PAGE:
Solay started jamming with like-minded musicians Leo Mintek and Jesse Williams in the mid-2000s, but they didn’t become serious as a band until 2009, when they started to put together their first EP Eyes On Fire, produced by Tom Morello. The Todos Somos Ilegales project came up almost by accident. In 2010, when Arizona’s immigration law SB1070 went into effect, Outernational responded by recording a version of Woody Guthrie’s “Deportees” with Morello and traveling to Phoenix to perform at the protests.
Around the same time, Solay began talking with Rene Perez from Calle 13 about doing a song together, but they found that instead of talking about music, they were having long talks about US imperialism, the student uprisings of Latin America, and revolutionary theory. Over the course of those talks, the idea for Todos Somos Ilegales took shape. The band hooked up with the multi-instrumentalist Dr. Blum, who added the keyboards, trumpets, and accordions needed for the Latin American musical features of the album. They then recorded and set about planning a tour that would simultaneously serve as publicity campaign, a political statement, an education in border politics, and perhaps even, a kind of performance art.
About half of the tour’s shows have been in traditional venues – clubs and college campuses – and the other half have been jury-rigged, DIY experiments in community centers, galleries, fields and wherever else they could draw interested listeners. In Arizona they were sheltered on the O’odham Indian reservation that straddles the border, and shown the dangerous desert crossings where many would-be migrants perish. In California they crossed the border and played to an enthusiastic crowd of Tijuana punks.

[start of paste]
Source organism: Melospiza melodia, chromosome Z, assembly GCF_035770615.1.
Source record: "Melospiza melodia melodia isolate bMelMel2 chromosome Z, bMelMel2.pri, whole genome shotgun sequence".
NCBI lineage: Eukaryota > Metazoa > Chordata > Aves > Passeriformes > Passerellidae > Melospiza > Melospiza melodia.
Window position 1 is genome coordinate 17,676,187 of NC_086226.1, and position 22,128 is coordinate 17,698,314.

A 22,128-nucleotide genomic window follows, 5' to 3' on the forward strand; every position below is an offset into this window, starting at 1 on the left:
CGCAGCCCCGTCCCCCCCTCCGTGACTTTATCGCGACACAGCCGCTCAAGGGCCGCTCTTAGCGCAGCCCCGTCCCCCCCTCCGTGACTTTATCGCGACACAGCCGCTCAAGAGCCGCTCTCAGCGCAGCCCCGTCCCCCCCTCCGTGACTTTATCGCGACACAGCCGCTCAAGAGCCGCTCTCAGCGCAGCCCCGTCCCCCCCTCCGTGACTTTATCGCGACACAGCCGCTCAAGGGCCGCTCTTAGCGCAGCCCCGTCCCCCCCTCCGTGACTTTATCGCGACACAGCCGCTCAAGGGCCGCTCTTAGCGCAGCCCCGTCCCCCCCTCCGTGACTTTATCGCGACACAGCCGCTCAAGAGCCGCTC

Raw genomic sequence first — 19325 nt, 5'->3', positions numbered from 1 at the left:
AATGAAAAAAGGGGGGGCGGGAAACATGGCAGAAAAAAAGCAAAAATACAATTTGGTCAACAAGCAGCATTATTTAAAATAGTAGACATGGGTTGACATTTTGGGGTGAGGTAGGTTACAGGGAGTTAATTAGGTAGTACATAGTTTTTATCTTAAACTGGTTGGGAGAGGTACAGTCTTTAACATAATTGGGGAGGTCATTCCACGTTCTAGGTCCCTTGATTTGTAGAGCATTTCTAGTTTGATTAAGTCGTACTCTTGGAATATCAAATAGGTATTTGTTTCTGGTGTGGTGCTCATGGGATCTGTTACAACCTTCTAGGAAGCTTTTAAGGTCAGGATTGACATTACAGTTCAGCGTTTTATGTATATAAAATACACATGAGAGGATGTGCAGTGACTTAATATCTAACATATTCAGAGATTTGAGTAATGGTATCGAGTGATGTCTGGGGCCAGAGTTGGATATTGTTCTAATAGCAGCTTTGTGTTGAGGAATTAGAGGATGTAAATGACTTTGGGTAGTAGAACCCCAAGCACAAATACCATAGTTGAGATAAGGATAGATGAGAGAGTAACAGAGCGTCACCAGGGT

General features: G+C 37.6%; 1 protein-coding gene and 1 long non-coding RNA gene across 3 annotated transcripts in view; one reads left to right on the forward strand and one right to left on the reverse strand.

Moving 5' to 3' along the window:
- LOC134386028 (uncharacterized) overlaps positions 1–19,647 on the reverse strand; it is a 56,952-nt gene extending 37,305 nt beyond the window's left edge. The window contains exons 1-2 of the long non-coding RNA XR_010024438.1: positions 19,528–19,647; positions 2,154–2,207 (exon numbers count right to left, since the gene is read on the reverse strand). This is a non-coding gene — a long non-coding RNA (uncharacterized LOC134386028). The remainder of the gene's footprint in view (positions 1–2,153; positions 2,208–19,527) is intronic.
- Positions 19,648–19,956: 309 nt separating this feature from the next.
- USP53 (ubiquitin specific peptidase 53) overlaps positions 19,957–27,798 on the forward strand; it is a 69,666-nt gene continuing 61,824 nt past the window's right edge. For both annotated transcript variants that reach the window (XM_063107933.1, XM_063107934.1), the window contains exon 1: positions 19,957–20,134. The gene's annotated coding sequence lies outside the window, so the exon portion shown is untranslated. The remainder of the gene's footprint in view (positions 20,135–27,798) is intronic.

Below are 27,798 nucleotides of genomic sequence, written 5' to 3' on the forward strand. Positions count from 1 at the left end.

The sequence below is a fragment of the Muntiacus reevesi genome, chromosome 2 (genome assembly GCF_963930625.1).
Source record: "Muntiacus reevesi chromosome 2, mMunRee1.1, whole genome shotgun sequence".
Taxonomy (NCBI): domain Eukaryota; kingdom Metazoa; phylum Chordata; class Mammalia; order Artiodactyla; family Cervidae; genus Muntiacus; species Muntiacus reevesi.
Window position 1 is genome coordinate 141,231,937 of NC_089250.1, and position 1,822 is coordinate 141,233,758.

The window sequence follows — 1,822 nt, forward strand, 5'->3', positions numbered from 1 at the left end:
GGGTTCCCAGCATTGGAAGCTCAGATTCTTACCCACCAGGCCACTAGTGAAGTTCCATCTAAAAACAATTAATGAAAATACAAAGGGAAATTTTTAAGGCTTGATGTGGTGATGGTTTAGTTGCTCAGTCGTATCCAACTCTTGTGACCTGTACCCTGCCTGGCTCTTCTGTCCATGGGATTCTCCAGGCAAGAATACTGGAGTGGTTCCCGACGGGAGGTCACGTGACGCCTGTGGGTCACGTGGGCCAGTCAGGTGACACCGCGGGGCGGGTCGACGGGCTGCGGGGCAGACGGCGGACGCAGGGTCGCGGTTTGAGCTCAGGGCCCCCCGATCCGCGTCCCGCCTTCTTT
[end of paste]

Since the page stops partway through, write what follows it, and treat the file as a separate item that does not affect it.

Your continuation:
The songs themselves vary from spirited calls-to-action like “Fighting Song” and “The Beginning Is Here” to more abstract, story-based tunes about the cruelty of the border like “Ladies of the Night” and “Buried and Done.” All are sung, yelled, rapped and chanted by Solay, whose voice has a slightly-out-of-tune-but-totally-getting-away-with-it, Anthony Kiedis quality to it.
Although the songs all have a message, Solay says they’re not interested in trying to lecture people. The aim, he says, is to create quality art that also moves people. “We’re not making protest music in the sense of trying to make a book to a beat. There are overtly political pieces that have a lot of poetry to them,” he says.
Both Solay and Mintek agree that the border tour really invigorated them about the band’s mission.
“The biggest lesson from the tour for me, is that a new generation of rebels and dreamers and fighters is emerging,” says Solay. “People really came out of the woodwork. They’re looking for another way. A lot of things have happened since last year, from the Occupy movement to the Arab Spring to the outrage over the death of Trayvon Martin.”
Outernational is planning to release an album later this year called Welcome to the Revolution, which they say features RHCP drummer Chad Smith on the kit and which will be their real-deal debut to the world. Despite all the big-deal collaborators like Smith and Morello, the band doesn’t have a label deal currently. They hope to continue to build a true grassroots following through projects like the “Todos Somos Ilegales” Tour, and eventually to fill the gap left by the activist bands of the 90s such as Rage Against the Machine, who broke up in 2000.
“Rage came out and they changed the entire terrain of music. They were so radical and confrontational. But every since they broke up 12 years ago, there’s been a need for bands to take up that torch, and new bands. That’s been a big part of our mission,” says Mintek.
Solay, however, doesn’t stop there. His vision is much more grandiose – and why not?
“I hope that we not only have influence on people already out there doing good stuff, but I hope we’re able to kickstart a new culture of revolt against this revolting culture with thousands of bands and writers and actors,” he says. “ We’re not trying to go down this road by ourselves.”